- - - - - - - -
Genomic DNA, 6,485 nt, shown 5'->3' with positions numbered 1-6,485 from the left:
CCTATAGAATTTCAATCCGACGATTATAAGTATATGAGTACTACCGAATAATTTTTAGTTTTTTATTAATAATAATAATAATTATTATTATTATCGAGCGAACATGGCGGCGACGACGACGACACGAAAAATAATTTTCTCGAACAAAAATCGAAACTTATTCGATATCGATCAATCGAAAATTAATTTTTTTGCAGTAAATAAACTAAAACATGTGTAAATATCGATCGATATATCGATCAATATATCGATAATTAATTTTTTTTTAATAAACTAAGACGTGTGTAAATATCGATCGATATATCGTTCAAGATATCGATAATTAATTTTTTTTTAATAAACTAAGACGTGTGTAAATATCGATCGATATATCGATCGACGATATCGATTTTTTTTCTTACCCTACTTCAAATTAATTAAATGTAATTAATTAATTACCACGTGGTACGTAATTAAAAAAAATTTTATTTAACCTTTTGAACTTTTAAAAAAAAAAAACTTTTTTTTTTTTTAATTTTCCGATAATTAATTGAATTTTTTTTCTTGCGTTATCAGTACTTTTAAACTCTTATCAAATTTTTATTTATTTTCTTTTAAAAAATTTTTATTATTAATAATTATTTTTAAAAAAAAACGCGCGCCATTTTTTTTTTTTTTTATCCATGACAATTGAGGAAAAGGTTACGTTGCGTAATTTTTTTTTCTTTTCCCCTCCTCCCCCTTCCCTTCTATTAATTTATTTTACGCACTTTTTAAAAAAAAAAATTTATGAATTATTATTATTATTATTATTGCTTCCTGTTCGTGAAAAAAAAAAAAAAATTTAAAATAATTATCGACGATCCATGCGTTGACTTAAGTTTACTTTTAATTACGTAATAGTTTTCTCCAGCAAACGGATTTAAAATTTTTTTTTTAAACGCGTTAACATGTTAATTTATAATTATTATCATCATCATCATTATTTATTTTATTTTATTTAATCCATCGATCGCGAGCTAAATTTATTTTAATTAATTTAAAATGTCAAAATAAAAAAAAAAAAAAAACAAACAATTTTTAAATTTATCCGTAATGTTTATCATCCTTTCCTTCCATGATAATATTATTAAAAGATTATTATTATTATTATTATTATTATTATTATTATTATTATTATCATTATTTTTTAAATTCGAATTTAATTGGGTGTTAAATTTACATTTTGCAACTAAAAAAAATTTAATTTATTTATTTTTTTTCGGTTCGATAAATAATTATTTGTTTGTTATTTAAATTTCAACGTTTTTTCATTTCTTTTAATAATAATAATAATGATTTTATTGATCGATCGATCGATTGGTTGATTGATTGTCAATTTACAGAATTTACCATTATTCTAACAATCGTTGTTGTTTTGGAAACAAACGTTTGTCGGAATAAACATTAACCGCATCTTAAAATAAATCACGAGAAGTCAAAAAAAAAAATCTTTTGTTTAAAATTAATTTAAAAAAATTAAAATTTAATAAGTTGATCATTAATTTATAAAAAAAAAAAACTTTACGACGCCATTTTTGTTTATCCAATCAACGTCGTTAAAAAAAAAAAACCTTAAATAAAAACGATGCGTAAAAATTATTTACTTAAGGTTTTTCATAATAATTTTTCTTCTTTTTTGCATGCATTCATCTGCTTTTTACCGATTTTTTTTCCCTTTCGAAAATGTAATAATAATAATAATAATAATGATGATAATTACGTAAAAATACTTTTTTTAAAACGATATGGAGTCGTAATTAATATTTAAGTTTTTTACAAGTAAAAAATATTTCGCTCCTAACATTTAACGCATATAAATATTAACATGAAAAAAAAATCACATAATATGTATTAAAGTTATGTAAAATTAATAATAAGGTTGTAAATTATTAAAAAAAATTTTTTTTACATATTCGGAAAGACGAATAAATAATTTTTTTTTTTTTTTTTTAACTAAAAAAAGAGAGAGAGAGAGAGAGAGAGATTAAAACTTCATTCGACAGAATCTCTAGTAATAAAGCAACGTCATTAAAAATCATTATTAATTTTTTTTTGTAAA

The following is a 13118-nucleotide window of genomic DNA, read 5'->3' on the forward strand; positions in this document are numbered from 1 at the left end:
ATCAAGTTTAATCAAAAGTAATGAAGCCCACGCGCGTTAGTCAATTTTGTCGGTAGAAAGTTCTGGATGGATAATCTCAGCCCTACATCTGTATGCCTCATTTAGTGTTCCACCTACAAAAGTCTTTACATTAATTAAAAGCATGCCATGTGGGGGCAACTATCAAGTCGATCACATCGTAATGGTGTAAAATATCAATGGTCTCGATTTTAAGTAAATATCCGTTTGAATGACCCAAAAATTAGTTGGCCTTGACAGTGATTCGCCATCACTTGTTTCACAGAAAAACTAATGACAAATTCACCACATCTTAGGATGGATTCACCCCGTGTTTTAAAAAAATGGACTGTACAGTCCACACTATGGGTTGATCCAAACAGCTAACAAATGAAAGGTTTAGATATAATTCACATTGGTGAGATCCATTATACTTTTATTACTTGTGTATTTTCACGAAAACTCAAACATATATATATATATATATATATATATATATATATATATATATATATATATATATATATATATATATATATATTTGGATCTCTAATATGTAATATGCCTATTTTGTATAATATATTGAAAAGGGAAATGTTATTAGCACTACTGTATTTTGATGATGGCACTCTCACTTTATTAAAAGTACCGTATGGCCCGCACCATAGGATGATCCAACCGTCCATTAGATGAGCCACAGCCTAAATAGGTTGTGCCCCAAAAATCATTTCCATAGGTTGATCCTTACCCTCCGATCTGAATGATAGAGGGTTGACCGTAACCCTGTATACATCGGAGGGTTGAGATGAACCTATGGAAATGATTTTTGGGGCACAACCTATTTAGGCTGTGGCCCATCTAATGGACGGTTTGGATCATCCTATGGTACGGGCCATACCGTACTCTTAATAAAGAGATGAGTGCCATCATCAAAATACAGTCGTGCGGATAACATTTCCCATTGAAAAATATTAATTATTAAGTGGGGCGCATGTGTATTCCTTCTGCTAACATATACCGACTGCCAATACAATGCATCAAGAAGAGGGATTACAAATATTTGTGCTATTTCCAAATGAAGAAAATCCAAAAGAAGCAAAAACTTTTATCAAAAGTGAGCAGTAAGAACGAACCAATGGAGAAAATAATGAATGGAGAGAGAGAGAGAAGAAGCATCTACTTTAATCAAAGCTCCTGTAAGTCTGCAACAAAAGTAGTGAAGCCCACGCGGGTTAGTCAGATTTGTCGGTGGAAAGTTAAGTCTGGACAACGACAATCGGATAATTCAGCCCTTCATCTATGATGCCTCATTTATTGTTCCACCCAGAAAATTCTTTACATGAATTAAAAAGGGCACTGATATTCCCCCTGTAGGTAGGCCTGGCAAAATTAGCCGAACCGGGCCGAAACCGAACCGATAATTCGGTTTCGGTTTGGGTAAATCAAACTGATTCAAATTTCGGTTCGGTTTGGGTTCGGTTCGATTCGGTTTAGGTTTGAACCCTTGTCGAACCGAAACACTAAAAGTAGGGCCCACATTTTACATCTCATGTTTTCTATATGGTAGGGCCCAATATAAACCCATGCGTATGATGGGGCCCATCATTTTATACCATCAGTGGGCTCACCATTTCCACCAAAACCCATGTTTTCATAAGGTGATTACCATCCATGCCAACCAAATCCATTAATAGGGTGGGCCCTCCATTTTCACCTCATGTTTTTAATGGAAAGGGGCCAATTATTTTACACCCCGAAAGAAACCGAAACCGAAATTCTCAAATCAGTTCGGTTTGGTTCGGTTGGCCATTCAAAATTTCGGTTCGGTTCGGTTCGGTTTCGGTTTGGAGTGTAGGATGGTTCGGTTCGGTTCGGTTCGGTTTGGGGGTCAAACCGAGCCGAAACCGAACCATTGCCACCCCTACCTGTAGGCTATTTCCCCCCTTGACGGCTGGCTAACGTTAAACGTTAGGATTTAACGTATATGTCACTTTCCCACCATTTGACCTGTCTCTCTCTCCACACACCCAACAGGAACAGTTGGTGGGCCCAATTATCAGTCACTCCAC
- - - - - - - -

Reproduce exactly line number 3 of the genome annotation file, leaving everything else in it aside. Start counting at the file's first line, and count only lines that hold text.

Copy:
The following is a 13118-nucleotide window of genomic DNA, read 5'->3' on the forward strand; positions in this document are numbered from 1 at the left end: